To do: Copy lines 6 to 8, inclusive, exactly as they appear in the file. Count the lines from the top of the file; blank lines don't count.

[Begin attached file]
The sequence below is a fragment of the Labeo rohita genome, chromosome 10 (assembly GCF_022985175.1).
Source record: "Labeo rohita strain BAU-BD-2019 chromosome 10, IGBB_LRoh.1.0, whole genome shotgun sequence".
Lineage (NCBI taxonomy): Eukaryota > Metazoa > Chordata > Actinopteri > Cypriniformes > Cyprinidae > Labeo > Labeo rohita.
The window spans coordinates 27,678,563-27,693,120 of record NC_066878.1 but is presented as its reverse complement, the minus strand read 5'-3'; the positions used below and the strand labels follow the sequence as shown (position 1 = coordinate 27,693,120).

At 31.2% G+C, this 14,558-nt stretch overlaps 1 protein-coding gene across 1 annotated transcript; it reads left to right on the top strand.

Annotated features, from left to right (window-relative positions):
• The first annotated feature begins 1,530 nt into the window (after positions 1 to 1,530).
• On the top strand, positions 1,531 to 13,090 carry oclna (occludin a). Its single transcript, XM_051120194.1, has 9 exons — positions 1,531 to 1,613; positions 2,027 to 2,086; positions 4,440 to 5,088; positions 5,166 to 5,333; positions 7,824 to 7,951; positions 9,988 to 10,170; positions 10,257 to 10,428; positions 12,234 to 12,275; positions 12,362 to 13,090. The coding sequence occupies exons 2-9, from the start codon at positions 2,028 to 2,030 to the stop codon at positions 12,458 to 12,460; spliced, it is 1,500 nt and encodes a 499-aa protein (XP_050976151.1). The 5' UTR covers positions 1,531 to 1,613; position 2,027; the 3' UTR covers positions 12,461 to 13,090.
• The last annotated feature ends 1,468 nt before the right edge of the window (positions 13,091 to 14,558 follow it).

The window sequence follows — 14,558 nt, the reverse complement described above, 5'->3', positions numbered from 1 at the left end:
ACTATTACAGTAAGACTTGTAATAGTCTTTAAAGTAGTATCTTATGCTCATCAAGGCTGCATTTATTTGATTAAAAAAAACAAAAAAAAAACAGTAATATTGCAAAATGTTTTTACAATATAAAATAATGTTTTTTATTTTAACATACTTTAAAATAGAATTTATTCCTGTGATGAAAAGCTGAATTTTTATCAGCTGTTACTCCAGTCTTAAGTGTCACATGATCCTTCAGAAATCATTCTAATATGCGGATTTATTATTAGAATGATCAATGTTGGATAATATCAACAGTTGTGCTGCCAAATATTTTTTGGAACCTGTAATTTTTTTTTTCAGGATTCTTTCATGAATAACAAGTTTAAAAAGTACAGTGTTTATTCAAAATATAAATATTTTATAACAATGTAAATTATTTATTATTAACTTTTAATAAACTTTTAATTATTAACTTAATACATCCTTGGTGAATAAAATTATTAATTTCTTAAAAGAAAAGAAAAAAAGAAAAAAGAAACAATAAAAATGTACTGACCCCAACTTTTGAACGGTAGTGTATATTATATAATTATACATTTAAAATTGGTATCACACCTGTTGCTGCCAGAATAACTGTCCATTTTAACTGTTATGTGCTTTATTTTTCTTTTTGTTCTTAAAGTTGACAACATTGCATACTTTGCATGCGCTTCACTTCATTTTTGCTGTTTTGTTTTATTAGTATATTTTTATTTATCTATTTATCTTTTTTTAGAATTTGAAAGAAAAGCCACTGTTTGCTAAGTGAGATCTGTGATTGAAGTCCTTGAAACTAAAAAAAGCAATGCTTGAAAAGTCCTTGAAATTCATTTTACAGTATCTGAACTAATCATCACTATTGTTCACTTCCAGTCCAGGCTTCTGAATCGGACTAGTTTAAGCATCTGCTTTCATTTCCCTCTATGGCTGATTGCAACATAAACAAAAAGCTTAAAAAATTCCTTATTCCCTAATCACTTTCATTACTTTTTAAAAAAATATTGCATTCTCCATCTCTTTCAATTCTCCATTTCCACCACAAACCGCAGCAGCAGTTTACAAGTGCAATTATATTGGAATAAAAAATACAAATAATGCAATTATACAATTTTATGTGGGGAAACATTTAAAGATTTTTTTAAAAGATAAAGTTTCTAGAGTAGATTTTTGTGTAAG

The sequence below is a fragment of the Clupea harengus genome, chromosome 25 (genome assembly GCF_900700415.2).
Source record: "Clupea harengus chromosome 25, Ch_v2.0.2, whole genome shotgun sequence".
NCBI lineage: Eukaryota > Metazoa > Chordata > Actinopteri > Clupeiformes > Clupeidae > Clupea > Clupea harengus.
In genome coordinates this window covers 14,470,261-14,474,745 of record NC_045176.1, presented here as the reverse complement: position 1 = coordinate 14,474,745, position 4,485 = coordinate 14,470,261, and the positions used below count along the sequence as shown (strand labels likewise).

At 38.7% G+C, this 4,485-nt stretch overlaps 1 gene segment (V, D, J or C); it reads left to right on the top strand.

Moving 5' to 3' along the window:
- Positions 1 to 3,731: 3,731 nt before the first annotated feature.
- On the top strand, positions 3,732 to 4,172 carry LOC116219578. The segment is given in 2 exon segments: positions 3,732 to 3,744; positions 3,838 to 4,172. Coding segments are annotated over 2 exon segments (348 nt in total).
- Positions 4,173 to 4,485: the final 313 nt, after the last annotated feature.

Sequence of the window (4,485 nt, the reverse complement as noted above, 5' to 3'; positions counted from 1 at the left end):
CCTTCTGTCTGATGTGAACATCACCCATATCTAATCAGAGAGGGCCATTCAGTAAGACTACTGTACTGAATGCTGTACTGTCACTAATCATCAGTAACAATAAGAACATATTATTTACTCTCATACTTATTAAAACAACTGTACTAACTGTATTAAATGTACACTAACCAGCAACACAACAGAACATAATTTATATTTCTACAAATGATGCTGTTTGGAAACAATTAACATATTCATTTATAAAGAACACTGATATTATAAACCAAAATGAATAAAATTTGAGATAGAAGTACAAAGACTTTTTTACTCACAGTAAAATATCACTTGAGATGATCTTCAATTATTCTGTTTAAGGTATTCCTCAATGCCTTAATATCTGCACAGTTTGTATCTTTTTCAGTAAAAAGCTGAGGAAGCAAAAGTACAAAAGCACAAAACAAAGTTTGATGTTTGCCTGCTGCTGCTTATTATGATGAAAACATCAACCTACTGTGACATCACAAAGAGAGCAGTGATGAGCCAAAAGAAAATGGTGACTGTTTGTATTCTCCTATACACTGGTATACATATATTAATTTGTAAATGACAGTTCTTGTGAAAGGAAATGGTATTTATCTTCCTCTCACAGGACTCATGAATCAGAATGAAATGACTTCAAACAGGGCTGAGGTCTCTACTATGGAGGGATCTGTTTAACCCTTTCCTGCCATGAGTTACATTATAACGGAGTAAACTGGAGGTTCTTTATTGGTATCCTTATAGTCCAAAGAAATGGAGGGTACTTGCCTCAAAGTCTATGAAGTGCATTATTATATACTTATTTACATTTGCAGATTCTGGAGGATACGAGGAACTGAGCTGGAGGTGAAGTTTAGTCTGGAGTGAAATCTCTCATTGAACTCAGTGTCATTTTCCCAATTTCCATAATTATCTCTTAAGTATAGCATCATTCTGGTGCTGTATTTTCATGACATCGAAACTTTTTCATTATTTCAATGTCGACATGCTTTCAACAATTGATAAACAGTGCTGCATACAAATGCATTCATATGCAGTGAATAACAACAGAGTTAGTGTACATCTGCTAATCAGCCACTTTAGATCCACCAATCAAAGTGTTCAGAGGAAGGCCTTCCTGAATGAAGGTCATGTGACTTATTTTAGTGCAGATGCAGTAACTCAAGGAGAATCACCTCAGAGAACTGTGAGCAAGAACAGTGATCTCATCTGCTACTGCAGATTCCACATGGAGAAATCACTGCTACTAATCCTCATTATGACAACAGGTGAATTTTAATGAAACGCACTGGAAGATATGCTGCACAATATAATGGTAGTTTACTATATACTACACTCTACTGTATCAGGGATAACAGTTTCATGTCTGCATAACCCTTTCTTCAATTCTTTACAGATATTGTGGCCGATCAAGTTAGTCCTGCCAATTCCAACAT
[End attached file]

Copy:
Annotated features, from left to right (window-relative positions):
• The first annotated feature begins 1,530 nt into the window (after positions 1 to 1,530).
• On the top strand, positions 1,531 to 13,090 carry oclna (occludin a). Its single transcript, XM_051120194.1, has 9 exons — positions 1,531 to 1,613; positions 2,027 to 2,086; positions 4,440 to 5,088; positions 5,166 to 5,333; positions 7,824 to 7,951; positions 9,988 to 10,170; positions 10,257 to 10,428; positions 12,234 to 12,275; positions 12,362 to 13,090. The coding sequence occupies exons 2-9, from the start codon at positions 2,028 to 2,030 to the stop codon at positions 12,458 to 12,460; spliced, it is 1,500 nt and encodes a 499-aa protein (XP_050976151.1). The 5' UTR covers positions 1,531 to 1,613; position 2,027; the 3' UTR covers positions 12,461 to 13,090.